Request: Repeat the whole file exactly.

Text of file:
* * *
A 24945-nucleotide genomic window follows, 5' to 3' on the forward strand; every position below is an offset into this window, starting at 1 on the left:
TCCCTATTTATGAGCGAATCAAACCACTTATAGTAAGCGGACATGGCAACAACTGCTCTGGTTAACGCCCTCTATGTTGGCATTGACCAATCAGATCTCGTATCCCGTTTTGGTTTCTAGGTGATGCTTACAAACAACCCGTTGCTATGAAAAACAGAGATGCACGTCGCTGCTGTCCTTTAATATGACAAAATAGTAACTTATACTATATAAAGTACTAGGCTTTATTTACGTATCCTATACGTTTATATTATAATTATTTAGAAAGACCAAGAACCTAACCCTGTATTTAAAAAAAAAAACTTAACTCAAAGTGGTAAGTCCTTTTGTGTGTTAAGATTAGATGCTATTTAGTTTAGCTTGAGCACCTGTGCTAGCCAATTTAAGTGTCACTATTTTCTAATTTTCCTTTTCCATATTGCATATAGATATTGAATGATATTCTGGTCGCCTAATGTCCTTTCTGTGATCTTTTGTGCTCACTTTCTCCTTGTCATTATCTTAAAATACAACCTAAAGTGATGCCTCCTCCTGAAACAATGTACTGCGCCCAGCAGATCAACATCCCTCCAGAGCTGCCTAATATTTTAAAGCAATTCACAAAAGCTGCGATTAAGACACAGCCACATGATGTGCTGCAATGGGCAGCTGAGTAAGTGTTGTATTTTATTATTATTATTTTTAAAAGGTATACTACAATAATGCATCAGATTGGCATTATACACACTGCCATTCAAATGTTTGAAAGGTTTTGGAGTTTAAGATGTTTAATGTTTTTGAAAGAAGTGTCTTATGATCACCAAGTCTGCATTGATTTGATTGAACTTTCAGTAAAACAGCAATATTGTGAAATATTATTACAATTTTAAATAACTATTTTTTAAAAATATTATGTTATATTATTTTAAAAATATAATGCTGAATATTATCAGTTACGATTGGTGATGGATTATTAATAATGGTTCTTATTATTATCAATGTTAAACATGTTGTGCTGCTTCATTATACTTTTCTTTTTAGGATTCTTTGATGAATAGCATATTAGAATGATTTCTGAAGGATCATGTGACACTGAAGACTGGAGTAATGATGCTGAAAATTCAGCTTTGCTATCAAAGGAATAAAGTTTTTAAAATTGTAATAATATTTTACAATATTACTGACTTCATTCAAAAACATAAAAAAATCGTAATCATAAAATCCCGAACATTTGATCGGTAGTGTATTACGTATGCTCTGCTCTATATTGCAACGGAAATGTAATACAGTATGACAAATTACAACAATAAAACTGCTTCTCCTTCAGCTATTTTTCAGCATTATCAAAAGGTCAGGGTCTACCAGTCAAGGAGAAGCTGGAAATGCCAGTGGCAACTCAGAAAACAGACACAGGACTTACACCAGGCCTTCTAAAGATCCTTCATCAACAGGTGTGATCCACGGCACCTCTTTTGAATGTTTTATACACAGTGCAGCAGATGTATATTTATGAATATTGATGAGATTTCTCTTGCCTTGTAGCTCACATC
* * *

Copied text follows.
A 24945-nucleotide genomic window follows, 5' to 3' on the forward strand; every position below is an offset into this window, starting at 1 on the left:
TCCCTATTTATGAGCGAATCAAACCACTTATAGTAAGCGGACATGGCAACAACTGCTCTGGTTAACGCCCTCTATGTTGGCATTGACCAATCAGATCTCGTATCCCGTTTTGGTTTCTAGGTGATGCTTACAAACAACCCGTTGCTATGAAAAACAGAGATGCACGTCGCTGCTGTCCTTTAATATGACAAAATAGTAACTTATACTATATAAAGTACTAGGCTTTATTTACGTATCCTATACGTTTATATTATAATTATTTAGAAAGACCAAGAACCTAACCCTGTATTTAAAAAAAAAAACTTAACTCAAAGTGGTAAGTCCTTTTGTGTGTTAAGATTAGATGCTATTTAGTTTAGCTTGAGCACCTGTGCTAGCCAATTTAAGTGTCACTATTTTCTAATTTTCCTTTTCCATATTGCATATAGATATTGAATGATATTCTGGTCGCCTAATGTCCTTTCTGTGATCTTTTGTGCTCACTTTCTCCTTGTCATTATCTTAAAATACAACCTAAAGTGATGCCTCCTCCTGAAACAATGTACTGCGCCCAGCAGATCAACATCCCTCCAGAGCTGCCTAATATTTTAAAGCAATTCACAAAAGCTGCGATTAAGACACAGCCACATGATGTGCTGCAATGGGCAGCTGAGTAAGTGTTGTATTTTATTATTATTATTTTTAAAAGGTATACTACAATAATGCATCAGATTGGCATTATACACACTGCCATTCAAATGTTTGAAAGGTTTTGGAGTTTAAGATGTTTAATGTTTTTGAAAGAAGTGTCTTATGATCACCAAGTCTGCATTGATTTGATTGAACTTTCAGTAAAACAGCAATATTGTGAAATATTATTACAATTTTAAATAACTATTTTTTAAAAATATTATGTTATATTATTTTAAAAATATAATGCTGAATATTATCAGTTACGATTGGTGATGGATTATTAATAATGGTTCTTATTATTATCAATGTTAAACATGTTGTGCTGCTTCATTATACTTTTCTTTTTAGGATTCTTTGATGAATAGCATATTAGAATGATTTCTGAAGGATCATGTGACACTGAAGACTGGAGTAATGATGCTGAAAATTCAGCTTTGCTATCAAAGGAATAAAGTTTTTAAAATTGTAATAATATTTTACAATATTACTGACTTCATTCAAAAACATAAAAAAATCGTAATCATAAAATCCCGAACATTTGATCGGTAGTGTATTACGTATGCTCTGCTCTATATTGCAACGGAAATGTAATACAGTATGACAAATTACAACAATAAAACTGCTTCTCCTTCAGCTATTTTTCAGCATTATCAAAAGGTCAGGGTCTACCAGTCAAGGAGAAGCTGGAAATGCCAGTGGCAACTCAGAAAACAGACACAGGACTTACACCAGGCCTTCTAAAGATCCTTCATCAACAGGTGTGATCCACGGCACCTCTTTTGAATGTTTTATACACAGTGCAGCAGATGTATATTTATGAATATTGATGAGATTTCTCTTGCCTTGTAGCTCACATC